Роль социально-гуманитарного фактора во внешней деятельности Южной Кореи в контексте корейского урегулирования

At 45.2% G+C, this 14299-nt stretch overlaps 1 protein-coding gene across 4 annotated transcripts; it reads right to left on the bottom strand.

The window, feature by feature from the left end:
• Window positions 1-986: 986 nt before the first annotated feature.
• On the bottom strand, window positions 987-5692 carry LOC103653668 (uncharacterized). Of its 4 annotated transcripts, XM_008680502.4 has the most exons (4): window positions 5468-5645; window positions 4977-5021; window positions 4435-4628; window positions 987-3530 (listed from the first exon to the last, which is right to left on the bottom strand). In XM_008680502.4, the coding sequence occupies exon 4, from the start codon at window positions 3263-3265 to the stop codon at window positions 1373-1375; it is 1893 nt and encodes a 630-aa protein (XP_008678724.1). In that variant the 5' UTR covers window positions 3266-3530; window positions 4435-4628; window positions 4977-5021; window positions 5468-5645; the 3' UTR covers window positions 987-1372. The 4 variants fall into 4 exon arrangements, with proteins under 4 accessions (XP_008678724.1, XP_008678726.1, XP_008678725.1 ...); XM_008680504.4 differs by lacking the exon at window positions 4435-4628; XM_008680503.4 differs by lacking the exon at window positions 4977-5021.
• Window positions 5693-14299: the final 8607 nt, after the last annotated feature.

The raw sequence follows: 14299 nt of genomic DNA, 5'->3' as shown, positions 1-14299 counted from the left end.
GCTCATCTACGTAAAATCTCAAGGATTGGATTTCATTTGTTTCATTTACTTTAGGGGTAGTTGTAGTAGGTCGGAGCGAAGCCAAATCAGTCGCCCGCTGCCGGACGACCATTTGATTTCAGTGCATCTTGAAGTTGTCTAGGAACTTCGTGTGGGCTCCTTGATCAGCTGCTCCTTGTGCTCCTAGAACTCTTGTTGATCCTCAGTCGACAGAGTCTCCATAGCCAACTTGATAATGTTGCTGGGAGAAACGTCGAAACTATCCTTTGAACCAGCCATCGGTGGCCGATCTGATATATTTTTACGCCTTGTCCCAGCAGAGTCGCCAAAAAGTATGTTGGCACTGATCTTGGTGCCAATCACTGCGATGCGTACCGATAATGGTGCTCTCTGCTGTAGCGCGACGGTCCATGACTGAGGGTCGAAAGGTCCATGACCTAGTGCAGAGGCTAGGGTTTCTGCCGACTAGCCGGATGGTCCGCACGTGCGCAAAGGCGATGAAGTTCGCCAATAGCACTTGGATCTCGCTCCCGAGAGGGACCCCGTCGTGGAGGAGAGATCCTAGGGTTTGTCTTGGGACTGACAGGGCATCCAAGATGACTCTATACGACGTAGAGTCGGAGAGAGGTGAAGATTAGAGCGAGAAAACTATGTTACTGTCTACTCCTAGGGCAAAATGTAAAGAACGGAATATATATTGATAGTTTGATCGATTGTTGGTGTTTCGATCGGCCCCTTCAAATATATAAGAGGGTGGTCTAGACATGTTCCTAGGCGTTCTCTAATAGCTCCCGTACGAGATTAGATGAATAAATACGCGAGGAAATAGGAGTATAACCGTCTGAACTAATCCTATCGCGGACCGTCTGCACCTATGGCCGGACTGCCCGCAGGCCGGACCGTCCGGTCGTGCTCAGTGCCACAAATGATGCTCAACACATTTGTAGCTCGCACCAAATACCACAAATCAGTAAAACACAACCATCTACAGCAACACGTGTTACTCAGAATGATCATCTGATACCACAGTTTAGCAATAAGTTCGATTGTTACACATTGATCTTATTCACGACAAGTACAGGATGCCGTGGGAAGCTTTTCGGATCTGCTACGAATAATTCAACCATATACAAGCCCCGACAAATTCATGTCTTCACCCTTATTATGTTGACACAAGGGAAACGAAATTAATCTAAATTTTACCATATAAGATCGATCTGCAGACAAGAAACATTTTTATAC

The development of the socio-humanitarian dimension of world politics provides new opportunities for enhancing the role and influence of the middle powers in the global affairs. That is why for understanding and assessment of their political opportunities on the international arena, it is necessary to analyze the approaches and policies of such countries on using socio-humanitarian factor to balance in the existing world balance power and ensure their foreign policy interests. The aim of the article is to analyze South Korea’s activities in the social and humanitarian sphere of world politics in the context of its foreign policy interests. The research question is: what is the role of the socio-humanitarian factor, in particular public diplomacy, in the external activities of South Korea with regard to the settlement of the Korean question? The author argues that South Korea sees social and humanitarian sphere as a possibility to strengthen its role and influence on the international arena. While developing the discourse of South Korea as a middle power, the South Korean leadership seeks to take part in creating norms and rules in different fields of global governance. Despite controversies concerning its status and policy as that of a middle power, South Korea advances through public diplomacy the discourse that constructs and enhance its middle power status and can contribute in forming the corresponding national identity. South Korea uses national branding as well to strengthen its political image. Further, the article points out that promoting South Korea’s stance and defending its interests on the Korean Peninsula represent a key task of South Korea’s public diplomacy. In particular, the article examines South Korea’s public diplomacy mechanisms on the Korean track towards the United States and emphasizes that although South Korea has actively engaged in public diplomacy in the USA, it still has a lot to do to explain South Korea's concerns to American political elites and U.S. publics and ensure that the relationship with the United States fully serves South Korean interests. Moreover, it is noted that enhancing South Korea’s role in global governance as well as forming constructive unification discourse (unification as a process now and as a result someday in the future) within the country and abroad are supposed to expand its opportunities to maneuver in the regional politics of East Asia and provide support for the South Korean initiatives on the Korean settlement. In the end, the author turns to the interKorean relations. The author states that different South Korean administrations have prioritized different functions of the socio-humanitarian factor. Conservative administrations put an emphasis on information pressure on the DPRK while the development of inter-Korean relations was conditioned by the denuclearization of North Korea. Progressive administrations prefer engaging the DPRK in social, humanitarian and economic interactions. In the first case the result was a rollback in inter-Korean relations with the North Korean leadership receiving additional grounds for the development of its military nuclear program. In the second case the social and humanitarian area was and remains a dimension providing promising opportunities for cooperation that is beneficial to the both parties as it is aimed at solving specific and practical problems of common interest. In that sense, the author argues that social and humanitarian factor in inter-Korean relations could serve as a safety cushion during intensification of the inter-Korean conflict and provide a launch pad for finding a way out of the impasses.